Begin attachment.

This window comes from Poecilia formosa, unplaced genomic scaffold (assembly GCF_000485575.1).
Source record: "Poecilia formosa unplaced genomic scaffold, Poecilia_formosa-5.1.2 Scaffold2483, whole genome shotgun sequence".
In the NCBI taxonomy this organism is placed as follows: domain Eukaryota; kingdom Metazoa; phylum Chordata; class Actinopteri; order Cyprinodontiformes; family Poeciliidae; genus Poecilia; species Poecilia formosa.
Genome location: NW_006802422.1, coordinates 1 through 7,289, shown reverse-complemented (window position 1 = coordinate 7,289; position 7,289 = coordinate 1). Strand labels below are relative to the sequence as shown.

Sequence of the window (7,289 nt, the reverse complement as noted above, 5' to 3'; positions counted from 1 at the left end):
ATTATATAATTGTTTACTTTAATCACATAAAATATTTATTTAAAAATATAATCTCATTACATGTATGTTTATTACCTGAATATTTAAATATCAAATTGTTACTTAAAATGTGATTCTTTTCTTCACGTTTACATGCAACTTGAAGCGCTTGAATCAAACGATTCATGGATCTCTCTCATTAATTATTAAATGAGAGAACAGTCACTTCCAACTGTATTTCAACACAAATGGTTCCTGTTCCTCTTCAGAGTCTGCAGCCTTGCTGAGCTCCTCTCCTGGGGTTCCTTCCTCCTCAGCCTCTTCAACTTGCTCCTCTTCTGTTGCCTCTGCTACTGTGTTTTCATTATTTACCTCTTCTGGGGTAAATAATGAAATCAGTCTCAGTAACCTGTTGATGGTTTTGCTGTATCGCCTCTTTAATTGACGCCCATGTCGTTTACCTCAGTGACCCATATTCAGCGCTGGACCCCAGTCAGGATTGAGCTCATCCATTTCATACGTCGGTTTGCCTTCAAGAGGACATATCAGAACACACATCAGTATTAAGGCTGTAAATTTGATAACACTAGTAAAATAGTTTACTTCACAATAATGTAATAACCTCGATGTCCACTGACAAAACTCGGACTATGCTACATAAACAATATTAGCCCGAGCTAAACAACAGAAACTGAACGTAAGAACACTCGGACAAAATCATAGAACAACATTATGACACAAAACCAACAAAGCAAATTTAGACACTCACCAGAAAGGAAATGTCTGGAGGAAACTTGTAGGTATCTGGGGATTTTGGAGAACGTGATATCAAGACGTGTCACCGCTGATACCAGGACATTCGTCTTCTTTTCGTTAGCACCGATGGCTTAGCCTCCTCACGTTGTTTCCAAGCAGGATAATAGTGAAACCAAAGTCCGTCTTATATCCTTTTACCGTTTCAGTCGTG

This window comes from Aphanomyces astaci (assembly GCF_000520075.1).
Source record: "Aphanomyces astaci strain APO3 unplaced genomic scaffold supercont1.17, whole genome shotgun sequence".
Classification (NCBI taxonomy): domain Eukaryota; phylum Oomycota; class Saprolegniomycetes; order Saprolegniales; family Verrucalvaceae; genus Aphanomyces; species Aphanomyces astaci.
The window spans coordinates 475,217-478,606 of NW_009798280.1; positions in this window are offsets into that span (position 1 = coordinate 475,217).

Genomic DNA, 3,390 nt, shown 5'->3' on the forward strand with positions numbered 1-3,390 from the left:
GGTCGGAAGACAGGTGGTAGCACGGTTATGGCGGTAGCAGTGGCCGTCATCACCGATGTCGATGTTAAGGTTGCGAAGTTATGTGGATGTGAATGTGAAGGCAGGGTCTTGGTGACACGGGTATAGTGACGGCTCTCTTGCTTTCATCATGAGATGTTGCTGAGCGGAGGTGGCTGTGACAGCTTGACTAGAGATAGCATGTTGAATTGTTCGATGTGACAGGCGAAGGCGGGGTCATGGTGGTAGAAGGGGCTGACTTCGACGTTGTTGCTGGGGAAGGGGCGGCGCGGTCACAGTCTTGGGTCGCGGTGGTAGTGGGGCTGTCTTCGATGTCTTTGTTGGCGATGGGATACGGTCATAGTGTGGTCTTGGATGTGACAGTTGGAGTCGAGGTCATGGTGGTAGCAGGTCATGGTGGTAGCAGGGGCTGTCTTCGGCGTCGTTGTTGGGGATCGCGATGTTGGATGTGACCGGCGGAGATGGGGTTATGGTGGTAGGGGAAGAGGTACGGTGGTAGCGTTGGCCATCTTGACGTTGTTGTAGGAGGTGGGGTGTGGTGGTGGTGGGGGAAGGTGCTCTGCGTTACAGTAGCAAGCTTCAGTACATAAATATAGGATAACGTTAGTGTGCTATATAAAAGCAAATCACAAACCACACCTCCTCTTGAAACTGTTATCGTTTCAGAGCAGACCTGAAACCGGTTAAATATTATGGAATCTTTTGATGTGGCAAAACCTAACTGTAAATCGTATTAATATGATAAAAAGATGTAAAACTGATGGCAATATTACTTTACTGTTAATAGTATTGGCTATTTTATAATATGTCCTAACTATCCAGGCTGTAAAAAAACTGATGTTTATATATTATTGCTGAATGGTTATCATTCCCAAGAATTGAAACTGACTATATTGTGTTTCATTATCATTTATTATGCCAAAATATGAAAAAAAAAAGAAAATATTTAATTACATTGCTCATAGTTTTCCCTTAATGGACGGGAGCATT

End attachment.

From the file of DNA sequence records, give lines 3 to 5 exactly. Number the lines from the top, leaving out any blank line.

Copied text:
In the NCBI taxonomy this organism is placed as follows: domain Eukaryota; kingdom Metazoa; phylum Chordata; class Actinopteri; order Cyprinodontiformes; family Poeciliidae; genus Poecilia; species Poecilia formosa.
Genome location: NW_006802422.1, coordinates 1 through 7,289, shown reverse-complemented (window position 1 = coordinate 7,289; position 7,289 = coordinate 1). Strand labels below are relative to the sequence as shown.

Sequence of the window (7,289 nt, the reverse complement as noted above, 5' to 3'; positions counted from 1 at the left end):